One of the most striking aspects of the experience was the high quality of online marketing, with virtual tours as standard. Two years on, I'm still receiving personalised marketing e-mails and glossy mailshots.

Sadly, I have no plans to return soon, even for those breakfast pancakes with maple syrup, but I am struck by these family businesses'
doggedness in building and sustaining a market and loyal customers.
And I can't recall a similar enterprise in Britain ever using such initiative or making such effort - not on me anyway.

Quality destination

The challenge of keeping Britain's tourism industry internationally competitive is one of the main themes running through the report compiled by Deloitte and Oxford Economics for tourism promotion agency VisitBritain.

It identifies familiar challenges; a sector featuring a large number of small-scale enterprises, which are hard to co-ordinate for quality improvement and joint marketing to overseas visitors.

So one lesson drawn from it is that if tourism is to realise its potential - 35% real-terms growth over the next 10 years, boosted by landmark sports events from the London Olympics to the Glasgow Commonwealth Games to the Gleneagles Ryder Cup - government will have to provide the funding for co-ordinated destination marketing.

You could dismiss the report as timely, spending review-oriented special pleading from the agency that promotes Britain overseas. (In Scotland's case, it tends to promote Scotland most in the less traditional markets, while the entirely separate VisitScotland looks after the established ones - at least that's what VisitBritain claims, though its role has been a sore point in Scotland.)

Authentic experience

But there are also some lessons the industry might do well to take on board. One is to be reminded that it's a huge business - the fifth largest industry, and third biggest export earner. It ranks sixth in the world. That's no economic Cinderella, as it sometimes complains that it's seen. And while growth is sluggish in other sectors, tourism over the next 10 years is projected as being beaten only by construction, finance and business services (though you have to wonder if Deloitte has noticed what's been happening to them).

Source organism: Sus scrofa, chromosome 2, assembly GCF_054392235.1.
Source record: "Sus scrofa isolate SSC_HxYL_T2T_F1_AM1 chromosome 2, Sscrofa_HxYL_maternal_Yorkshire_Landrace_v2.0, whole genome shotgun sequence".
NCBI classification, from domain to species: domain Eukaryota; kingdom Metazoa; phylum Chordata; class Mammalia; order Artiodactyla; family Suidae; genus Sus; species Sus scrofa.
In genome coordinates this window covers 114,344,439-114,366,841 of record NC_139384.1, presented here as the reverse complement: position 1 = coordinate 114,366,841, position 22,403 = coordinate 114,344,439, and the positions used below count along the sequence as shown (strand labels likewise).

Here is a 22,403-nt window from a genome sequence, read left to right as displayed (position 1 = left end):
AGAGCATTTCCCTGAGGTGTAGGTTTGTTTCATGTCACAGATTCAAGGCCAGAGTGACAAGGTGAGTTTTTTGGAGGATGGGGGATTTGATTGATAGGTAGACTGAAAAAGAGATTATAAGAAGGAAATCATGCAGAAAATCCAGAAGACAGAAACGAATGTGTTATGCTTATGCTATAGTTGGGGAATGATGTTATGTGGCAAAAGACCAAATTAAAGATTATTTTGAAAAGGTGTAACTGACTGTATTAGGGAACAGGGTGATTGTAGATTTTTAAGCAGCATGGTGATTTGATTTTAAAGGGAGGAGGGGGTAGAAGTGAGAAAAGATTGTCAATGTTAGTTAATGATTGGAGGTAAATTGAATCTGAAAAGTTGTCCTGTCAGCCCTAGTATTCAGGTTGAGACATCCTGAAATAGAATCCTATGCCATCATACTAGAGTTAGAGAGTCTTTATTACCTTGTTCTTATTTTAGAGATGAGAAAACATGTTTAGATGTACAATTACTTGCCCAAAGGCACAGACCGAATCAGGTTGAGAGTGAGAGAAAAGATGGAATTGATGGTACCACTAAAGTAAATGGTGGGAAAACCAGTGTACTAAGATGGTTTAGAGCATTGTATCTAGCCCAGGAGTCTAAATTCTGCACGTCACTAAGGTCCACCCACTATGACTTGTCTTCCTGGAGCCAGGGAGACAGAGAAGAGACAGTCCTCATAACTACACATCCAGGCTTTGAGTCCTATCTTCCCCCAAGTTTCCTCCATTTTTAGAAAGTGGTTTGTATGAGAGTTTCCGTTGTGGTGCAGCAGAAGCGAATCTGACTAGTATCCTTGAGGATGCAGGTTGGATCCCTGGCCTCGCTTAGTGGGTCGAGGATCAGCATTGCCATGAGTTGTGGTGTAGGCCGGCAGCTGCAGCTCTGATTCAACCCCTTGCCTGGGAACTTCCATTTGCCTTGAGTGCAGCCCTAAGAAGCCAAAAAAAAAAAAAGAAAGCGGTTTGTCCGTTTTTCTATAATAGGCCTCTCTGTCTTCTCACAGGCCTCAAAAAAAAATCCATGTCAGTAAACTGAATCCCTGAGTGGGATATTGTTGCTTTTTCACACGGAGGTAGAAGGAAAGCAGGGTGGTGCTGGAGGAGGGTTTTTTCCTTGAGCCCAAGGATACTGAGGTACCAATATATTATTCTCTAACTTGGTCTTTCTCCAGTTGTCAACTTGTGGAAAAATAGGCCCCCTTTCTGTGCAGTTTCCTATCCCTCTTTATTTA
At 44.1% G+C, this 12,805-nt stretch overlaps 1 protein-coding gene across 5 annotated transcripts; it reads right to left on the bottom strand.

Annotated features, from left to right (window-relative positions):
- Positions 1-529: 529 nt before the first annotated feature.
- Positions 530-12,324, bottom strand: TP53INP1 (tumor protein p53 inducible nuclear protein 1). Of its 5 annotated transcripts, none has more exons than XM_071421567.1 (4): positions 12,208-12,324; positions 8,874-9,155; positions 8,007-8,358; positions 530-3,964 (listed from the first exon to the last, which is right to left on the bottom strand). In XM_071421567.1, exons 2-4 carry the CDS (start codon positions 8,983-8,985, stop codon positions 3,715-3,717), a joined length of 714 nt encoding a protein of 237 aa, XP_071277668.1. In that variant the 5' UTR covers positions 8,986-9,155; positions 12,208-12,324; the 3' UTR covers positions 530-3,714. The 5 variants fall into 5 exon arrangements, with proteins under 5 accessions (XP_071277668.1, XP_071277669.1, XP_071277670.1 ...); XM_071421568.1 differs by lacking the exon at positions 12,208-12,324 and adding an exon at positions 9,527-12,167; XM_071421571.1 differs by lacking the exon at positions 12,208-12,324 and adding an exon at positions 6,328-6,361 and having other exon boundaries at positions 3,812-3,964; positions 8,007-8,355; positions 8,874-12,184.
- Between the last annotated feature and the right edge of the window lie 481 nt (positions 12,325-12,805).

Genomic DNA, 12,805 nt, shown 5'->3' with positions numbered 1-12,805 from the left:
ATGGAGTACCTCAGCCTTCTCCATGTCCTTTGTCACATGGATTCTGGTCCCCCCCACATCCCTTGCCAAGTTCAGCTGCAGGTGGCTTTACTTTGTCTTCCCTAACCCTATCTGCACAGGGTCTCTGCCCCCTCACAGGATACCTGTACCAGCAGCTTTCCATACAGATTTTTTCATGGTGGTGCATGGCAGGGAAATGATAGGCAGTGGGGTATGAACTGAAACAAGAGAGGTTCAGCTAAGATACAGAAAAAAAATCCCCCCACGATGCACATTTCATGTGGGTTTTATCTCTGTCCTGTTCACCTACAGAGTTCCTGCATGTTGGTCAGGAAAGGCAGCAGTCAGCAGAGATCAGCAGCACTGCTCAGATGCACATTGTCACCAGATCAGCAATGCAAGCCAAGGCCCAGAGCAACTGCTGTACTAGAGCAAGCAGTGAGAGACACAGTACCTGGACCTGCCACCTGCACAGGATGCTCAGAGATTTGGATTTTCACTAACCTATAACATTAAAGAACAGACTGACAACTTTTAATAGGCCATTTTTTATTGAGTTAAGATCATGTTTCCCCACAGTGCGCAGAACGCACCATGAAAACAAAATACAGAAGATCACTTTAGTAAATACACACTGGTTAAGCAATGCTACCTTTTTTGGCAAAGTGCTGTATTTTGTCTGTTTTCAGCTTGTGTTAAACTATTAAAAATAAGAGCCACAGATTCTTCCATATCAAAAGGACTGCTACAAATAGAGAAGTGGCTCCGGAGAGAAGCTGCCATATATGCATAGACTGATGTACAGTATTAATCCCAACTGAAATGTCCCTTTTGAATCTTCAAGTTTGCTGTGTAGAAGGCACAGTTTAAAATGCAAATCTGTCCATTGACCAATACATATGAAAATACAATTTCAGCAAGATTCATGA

Britain has a unique and, in many ways, very successful tourism product. While there's economic uncertainty, this is a 'product' that can thrive from British staycationers, from weakened sterling and from the fact that it can't be produced more cheaply overseas.

But that's no cause for complacency. The tourist dollar and euro, and increasingly the tourist yuan and rupee, can be attracted to other highly competitive markets, with rising expectations of service standards.

The report reflects an industry that tends to be over-dominated by the London honeypot. It points out it is very important too for some rural communities.

It sees opportunities, but with the proviso that Britain capitalises on its 'authenticity'. That goes for all the hotels that need modernising. They, too, have to be authentic to fit in with the nation's unique selling proposition.